If the argument be sound that there is no way for a railroad to discontinue an unnecessary service, except to forfeit its charter, then planning for national defense becomes ineffective and our efforts must be slowed down because of a few willful people who like to ride short distances in railroad trains.
This court cannot attribute such meaning to the pertinent legislative enactments. Vice-Chancellor Garrison in Jacquelin v. Erie Railroad Co., 69 N.J. Eq. 432 (at p. 440), said: "The Supreme Court of the United States has suggested that this subject of the regulation of the operation of carriers, in the matter of stations, frequency of trains and the like, is one for legislation and administration, and that the courts should not originate provisions with respect thereto, but should confine themselves to interpreting and applying them. Northern Pacific Railroad Co. v. Washington, ex rel. Dustin, 142 U.S. 492; 35 L. Ed. 1092; and similar reasoning will be found in the case of Delaware, Lackawanna and Western Railroad Co. v. Central Stockyard, & c ., Co., 45 N.J. Eq. (18 Stew.) 50 (at pp. 65 et seq.), (Vice-Chancellor Van Fleet, 1889); S.C. on appeal, 46 N.J. Eq. (1 Dick.) 280." And again (at p. 441): "In this state, where we have no such administrative body, and where hardships and injuries may ensue to citizens and properties if railroads are allowed unrestrainedly to conduct their operations in a way to injure the citizen and his property, it is natural that applications should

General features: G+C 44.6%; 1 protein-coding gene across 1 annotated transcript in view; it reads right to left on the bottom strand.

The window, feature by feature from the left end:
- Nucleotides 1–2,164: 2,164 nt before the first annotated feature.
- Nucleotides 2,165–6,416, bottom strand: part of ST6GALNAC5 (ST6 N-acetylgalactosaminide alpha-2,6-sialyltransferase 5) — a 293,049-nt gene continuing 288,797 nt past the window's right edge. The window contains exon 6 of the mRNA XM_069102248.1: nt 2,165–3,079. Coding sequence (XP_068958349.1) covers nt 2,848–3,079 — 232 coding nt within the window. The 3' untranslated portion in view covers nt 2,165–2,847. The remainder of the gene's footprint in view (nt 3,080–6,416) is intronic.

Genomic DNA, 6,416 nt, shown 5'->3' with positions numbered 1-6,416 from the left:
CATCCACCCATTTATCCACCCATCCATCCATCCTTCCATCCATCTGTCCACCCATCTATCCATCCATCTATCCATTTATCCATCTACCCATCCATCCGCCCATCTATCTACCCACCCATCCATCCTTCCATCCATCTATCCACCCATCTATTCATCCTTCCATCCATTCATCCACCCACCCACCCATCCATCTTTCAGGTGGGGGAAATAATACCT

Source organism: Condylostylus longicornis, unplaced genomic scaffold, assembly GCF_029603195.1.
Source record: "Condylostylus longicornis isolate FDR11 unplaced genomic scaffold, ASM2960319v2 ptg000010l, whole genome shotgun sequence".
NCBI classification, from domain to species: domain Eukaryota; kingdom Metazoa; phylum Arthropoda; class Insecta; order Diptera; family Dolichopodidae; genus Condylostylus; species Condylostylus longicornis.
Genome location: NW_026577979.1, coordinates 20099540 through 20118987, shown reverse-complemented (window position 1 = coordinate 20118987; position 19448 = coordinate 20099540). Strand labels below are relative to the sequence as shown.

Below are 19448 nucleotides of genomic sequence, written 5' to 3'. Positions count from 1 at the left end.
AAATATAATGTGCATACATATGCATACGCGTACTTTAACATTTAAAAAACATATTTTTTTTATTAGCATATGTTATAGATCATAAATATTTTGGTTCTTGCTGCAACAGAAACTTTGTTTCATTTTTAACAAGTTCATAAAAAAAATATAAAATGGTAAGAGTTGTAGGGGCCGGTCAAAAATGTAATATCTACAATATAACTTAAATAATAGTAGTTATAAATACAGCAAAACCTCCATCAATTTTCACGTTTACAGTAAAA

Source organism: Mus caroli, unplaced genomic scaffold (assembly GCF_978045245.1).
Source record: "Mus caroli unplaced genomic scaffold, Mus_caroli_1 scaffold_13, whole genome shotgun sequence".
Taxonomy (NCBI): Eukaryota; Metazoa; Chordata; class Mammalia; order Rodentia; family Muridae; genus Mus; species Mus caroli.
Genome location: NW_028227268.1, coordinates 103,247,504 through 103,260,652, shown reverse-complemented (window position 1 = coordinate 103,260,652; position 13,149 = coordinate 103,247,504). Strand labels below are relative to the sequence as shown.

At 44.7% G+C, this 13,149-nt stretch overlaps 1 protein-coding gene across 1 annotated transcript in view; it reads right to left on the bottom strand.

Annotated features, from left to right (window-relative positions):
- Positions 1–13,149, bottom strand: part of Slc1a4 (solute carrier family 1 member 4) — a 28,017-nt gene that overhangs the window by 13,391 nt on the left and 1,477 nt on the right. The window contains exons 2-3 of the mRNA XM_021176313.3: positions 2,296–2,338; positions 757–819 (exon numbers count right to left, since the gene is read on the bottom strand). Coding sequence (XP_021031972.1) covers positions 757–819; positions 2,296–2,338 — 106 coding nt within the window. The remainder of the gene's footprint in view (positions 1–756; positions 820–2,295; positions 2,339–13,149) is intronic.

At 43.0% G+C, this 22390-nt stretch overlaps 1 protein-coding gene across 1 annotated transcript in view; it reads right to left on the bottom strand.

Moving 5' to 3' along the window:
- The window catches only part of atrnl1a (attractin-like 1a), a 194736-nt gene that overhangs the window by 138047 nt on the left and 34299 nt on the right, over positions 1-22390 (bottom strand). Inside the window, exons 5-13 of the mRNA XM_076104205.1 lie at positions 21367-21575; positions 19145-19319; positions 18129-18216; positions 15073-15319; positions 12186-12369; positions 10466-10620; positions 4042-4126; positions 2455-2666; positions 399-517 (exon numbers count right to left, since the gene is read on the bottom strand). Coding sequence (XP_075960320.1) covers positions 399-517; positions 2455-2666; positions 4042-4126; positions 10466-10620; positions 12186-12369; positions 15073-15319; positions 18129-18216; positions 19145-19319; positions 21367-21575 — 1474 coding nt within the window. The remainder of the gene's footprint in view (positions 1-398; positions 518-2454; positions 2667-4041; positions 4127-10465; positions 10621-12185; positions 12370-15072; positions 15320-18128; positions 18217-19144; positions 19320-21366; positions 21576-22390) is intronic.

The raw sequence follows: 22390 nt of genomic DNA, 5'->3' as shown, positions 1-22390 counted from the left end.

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be made to courts of equity to restrain such invasions of what the citizen esteems to be his rights." The determination was that the Court of Chancery could not regulate the business of a common carrier and determine at what time trains should be run and at what stations such trains should be stopped.
The solution of similar questions is to be determined by a balancing of the proofs as to the requirements of the public and the exercise of sound business judgment. To solve such problems, the legislature created the Board of Public Utility Commissioners, N.J.S.A. 48:2-1. Its powers are enumerated in N.J.S.A. 48:2-13 as follows: "The board shall have general supervision and regulation of and jurisdiction and control over all public utilities as hereinafter in this section defined and their property, property rights, equipment, facilities and franchises so far as may be necessary for the purpose of carrying out the provisions of this title." The only limitation in the act is as to taxicabs, hotel buses, & c.